Definition of youth in US English:



  • 1in singular The period between childhood and adult age.

    ‘he had been a keen sportsman in his youth’
    • ‘The youth were overwhelmingly from secondary schools, with an average age of 14 to 17.’
    • ‘There was a period when the youth were seen avoiding temples or any religious activities.’
    • ‘In terms of the severity, there was no difference between the youth and adult groups.’
    • ‘The focus of this project is youth leading youth, rather than youth being directed by adults.’
    • ‘You aren't yet of age but a strong youth may turn into a stronger adult!’
    • ‘Minority youth are the most enthusiastic and prolific readers of all.’
    • ‘Considering the youth of that second group, we'll call its members the Eager Eight.’
    • ‘A second youth Andrew Hilton has also been given an ASBO and banned from the village in the evenings.’
    • ‘The youth bust and old age boom will change the states' dependency ratios.’
    • ‘What changed, he said, wasn't so much the behavior of the police, but the expectations of the poor, especially the minority youth.’
    • ‘We have not heard of any of the youth or the young adults who may be involved.’
    • ‘He describes Patton's childhood, youth, and middle age fairly well.’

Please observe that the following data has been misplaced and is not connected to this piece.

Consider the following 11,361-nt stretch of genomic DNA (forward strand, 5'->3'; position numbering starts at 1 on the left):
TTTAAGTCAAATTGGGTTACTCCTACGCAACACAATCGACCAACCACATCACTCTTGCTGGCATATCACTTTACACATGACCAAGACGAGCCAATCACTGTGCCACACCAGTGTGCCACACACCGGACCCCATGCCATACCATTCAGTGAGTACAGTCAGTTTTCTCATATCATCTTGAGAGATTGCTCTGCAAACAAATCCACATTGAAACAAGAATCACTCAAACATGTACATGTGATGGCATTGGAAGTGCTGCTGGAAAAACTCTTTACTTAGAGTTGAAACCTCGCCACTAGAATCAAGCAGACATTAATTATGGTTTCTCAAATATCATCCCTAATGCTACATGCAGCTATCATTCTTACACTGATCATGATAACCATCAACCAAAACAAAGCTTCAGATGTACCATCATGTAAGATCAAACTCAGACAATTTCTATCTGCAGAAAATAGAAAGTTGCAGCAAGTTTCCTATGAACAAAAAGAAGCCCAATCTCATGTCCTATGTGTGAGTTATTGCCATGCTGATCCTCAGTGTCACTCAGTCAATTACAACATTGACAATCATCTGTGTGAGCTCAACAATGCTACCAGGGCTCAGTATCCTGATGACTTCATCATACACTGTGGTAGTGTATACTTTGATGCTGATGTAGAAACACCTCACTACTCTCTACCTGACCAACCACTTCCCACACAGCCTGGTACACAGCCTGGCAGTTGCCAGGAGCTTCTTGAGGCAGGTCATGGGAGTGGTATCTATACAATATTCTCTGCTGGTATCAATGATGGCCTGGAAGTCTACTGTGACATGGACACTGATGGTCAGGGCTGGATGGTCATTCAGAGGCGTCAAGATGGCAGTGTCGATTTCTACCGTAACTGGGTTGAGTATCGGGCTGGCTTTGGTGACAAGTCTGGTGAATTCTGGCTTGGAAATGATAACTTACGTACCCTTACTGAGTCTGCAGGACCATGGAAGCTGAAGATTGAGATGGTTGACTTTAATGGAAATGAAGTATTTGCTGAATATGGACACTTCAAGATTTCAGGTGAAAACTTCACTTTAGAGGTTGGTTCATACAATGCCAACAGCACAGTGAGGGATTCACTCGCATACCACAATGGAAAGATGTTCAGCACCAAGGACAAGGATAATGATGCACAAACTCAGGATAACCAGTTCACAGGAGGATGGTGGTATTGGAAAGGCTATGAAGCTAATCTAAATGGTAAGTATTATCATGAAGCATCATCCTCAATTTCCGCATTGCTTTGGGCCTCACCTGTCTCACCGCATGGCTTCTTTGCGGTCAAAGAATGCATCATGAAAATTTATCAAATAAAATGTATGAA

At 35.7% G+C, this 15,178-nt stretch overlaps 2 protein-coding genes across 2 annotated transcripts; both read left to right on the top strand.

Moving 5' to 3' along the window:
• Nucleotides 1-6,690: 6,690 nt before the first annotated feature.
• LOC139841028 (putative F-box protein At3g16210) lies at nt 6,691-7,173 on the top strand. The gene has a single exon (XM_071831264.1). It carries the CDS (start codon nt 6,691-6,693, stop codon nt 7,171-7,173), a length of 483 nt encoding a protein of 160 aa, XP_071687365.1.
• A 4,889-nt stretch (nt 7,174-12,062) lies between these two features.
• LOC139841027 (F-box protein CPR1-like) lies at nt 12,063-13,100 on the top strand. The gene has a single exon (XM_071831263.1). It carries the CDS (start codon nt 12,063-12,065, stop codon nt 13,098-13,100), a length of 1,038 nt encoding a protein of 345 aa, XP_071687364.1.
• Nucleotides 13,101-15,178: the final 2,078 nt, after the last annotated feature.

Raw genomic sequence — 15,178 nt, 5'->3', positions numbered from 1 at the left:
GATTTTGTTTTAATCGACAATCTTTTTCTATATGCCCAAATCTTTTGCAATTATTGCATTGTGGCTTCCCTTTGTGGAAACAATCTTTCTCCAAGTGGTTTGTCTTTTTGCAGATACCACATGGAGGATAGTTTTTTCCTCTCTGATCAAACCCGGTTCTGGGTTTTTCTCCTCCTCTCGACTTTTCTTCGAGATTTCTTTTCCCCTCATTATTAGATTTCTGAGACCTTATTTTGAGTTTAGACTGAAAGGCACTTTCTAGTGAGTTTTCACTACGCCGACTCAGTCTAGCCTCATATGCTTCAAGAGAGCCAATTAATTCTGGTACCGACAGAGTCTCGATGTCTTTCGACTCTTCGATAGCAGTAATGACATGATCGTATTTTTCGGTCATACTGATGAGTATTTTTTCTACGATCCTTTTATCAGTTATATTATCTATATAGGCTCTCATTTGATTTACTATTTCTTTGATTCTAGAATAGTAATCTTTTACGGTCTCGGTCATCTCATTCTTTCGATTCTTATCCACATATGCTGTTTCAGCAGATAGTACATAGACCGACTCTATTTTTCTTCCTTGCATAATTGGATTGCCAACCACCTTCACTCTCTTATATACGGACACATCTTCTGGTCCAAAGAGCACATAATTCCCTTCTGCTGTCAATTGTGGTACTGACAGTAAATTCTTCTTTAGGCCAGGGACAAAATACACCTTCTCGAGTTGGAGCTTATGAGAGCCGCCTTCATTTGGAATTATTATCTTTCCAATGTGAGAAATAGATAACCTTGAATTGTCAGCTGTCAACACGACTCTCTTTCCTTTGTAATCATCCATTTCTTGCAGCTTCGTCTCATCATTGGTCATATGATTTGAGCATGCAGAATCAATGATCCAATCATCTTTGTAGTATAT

• ‘Stories are told about different aspects of the life of the Prophet, his birth, childhood, youth and adult life.’
    • ‘Down the hall, the youth committee is struggling to find adults to chaperone the youth service project.’
    • ‘It was hoped, Witbooi added, that this would sensitise the youth on what was wrong and right in society.’
    • ‘The family oriented residential event offered a full programme of presentations, seminars and workshops for the youth and adults.’
    • ‘The comment from the youth that their age group is not catered for is correct.’
    • ‘A treasure hunt has been organised by the youth club for the youth of the area.’
    • ‘As I approach middle age I find maturity is best summed up as 40 is the old age of youth and 50 is the youth of old age.’
    • ‘There was no statistical difference between the youth and adult groups in the distribution of diagnoses of injuries.’
    early years, early life, young days, teens, teenage years, adolescence, young adulthood, boyhood, girlhood, childhood
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    1. 1.1 The state or quality of being young, especially as associated with vigor, freshness, or immaturity.
      ‘she imagined her youth and beauty fading’
      • ‘These are days of freshness, of youth and of fresh talent.’
      • ‘This country has to stay young, and will draw its youth and vigour from the new faces that are bound to come to power.’
      • ‘The qualities of youth and beauty were regarded as a fitting gift for their gods.’